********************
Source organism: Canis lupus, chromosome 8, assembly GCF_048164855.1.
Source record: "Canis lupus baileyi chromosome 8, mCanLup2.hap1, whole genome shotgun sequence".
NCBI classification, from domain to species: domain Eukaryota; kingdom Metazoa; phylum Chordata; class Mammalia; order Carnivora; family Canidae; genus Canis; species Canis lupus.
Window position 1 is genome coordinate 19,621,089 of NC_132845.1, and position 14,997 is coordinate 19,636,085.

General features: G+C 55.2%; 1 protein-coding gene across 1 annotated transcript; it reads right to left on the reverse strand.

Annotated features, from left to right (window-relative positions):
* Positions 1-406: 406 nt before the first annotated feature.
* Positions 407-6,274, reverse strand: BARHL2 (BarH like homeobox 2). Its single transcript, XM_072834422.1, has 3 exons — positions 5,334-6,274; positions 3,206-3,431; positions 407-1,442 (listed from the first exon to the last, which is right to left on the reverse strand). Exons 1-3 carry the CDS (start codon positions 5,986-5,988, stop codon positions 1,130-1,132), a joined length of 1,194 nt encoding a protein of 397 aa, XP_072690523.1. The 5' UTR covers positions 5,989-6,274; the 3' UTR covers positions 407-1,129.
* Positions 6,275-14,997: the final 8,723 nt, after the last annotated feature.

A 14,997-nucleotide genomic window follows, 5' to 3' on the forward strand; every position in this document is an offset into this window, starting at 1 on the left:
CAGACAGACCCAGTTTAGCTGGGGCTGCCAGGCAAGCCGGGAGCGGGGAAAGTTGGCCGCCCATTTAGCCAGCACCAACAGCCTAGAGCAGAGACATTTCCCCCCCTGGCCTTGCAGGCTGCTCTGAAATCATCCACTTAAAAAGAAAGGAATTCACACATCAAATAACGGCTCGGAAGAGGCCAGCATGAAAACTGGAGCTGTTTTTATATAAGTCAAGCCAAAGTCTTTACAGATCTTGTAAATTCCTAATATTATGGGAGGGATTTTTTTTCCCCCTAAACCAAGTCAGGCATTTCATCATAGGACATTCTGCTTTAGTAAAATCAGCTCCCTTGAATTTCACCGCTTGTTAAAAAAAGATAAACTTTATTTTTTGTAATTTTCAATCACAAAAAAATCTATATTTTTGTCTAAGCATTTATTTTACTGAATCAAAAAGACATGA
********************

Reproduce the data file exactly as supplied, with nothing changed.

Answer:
Source organism: Canis lupus, chromosome 8, assembly GCF_048164855.1.
Source record: "Canis lupus baileyi chromosome 8, mCanLup2.hap1, whole genome shotgun sequence".
NCBI classification, from domain to species: domain Eukaryota; kingdom Metazoa; phylum Chordata; class Mammalia; order Carnivora; family Canidae; genus Canis; species Canis lupus.
Window position 1 is genome coordinate 19,621,089 of NC_132845.1, and position 14,997 is coordinate 19,636,085.

General features: G+C 55.2%; 1 protein-coding gene across 1 annotated transcript; it reads right to left on the reverse strand.

Annotated features, from left to right (window-relative positions):
* Positions 1-406: 406 nt before the first annotated feature.
* Positions 407-6,274, reverse strand: BARHL2 (BarH like homeobox 2). Its single transcript, XM_072834422.1, has 3 exons — positions 5,334-6,274; positions 3,206-3,431; positions 407-1,442 (listed from the first exon to the last, which is right to left on the reverse strand). Exons 1-3 carry the CDS (start codon positions 5,986-5,988, stop codon positions 1,130-1,132), a joined length of 1,194 nt encoding a protein of 397 aa, XP_072690523.1. The 5' UTR covers positions 5,989-6,274; the 3' UTR covers positions 407-1,129.
* Positions 6,275-14,997: the final 8,723 nt, after the last annotated feature.

A 14,997-nucleotide genomic window follows, 5' to 3' on the forward strand; every position in this document is an offset into this window, starting at 1 on the left:
CAGACAGACCCAGTTTAGCTGGGGCTGCCAGGCAAGCCGGGAGCGGGGAAAGTTGGCCGCCCATTTAGCCAGCACCAACAGCCTAGAGCAGAGACATTTCCCCCCCTGGCCTTGCAGGCTGCTCTGAAATCATCCACTTAAAAAGAAAGGAATTCACACATCAAATAACGGCTCGGAAGAGGCCAGCATGAAAACTGGAGCTGTTTTTATATAAGTCAAGCCAAAGTCTTTACAGATCTTGTAAATTCCTAATATTATGGGAGGGATTTTTTTTCCCCCTAAACCAAGTCAGGCATTTCATCATAGGACATTCTGCTTTAGTAAAATCAGCTCCCTTGAATTTCACCGCTTGTTAAAAAAAGATAAACTTTATTTTTTGTAATTTTCAATCACAAAAAAATCTATATTTTTGTCTAAGCATTTATTTTACTGAATCAAAAAGACATGA